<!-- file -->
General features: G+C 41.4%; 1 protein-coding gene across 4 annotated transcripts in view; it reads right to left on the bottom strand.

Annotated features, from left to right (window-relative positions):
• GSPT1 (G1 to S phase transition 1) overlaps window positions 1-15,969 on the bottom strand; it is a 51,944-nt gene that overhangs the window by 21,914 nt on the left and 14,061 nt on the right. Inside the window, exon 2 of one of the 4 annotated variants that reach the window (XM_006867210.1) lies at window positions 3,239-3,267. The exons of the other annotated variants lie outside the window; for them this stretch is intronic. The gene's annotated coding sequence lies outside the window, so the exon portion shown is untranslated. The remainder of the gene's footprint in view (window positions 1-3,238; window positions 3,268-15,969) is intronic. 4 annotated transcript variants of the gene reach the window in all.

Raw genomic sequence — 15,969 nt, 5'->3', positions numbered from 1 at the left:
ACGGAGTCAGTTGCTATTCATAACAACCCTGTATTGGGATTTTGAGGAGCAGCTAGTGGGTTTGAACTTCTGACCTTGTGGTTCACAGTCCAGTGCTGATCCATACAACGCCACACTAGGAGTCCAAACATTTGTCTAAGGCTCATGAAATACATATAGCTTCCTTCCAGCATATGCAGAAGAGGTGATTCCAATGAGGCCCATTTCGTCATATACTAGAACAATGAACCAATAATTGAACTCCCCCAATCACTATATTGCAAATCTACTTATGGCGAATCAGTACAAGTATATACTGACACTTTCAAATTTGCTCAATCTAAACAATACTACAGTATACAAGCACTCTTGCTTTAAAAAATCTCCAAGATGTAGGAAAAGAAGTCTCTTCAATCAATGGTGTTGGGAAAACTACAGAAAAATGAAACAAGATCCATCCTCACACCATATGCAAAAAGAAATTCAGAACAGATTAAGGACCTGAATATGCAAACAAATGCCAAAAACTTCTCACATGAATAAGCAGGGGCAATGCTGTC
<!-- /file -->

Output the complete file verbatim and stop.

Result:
General features: G+C 41.4%; 1 protein-coding gene across 4 annotated transcripts in view; it reads right to left on the bottom strand.

Annotated features, from left to right (window-relative positions):
• GSPT1 (G1 to S phase transition 1) overlaps window positions 1-15,969 on the bottom strand; it is a 51,944-nt gene that overhangs the window by 21,914 nt on the left and 14,061 nt on the right. Inside the window, exon 2 of one of the 4 annotated variants that reach the window (XM_006867210.1) lies at window positions 3,239-3,267. The exons of the other annotated variants lie outside the window; for them this stretch is intronic. The gene's annotated coding sequence lies outside the window, so the exon portion shown is untranslated. The remainder of the gene's footprint in view (window positions 1-3,238; window positions 3,268-15,969) is intronic. 4 annotated transcript variants of the gene reach the window in all.

Raw genomic sequence — 15,969 nt, 5'->3', positions numbered from 1 at the left:
ACGGAGTCAGTTGCTATTCATAACAACCCTGTATTGGGATTTTGAGGAGCAGCTAGTGGGTTTGAACTTCTGACCTTGTGGTTCACAGTCCAGTGCTGATCCATACAACGCCACACTAGGAGTCCAAACATTTGTCTAAGGCTCATGAAATACATATAGCTTCCTTCCAGCATATGCAGAAGAGGTGATTCCAATGAGGCCCATTTCGTCATATACTAGAACAATGAACCAATAATTGAACTCCCCCAATCACTATATTGCAAATCTACTTATGGCGAATCAGTACAAGTATATACTGACACTTTCAAATTTGCTCAATCTAAACAATACTACAGTATACAAGCACTCTTGCTTTAAAAAATCTCCAAGATGTAGGAAAAGAAGTCTCTTCAATCAATGGTGTTGGGAAAACTACAGAAAAATGAAACAAGATCCATCCTCACACCATATGCAAAAAGAAATTCAGAACAGATTAAGGACCTGAATATGCAAACAAATGCCAAAAACTTCTCACATGAATAAGCAGGGGCAATGCTGTC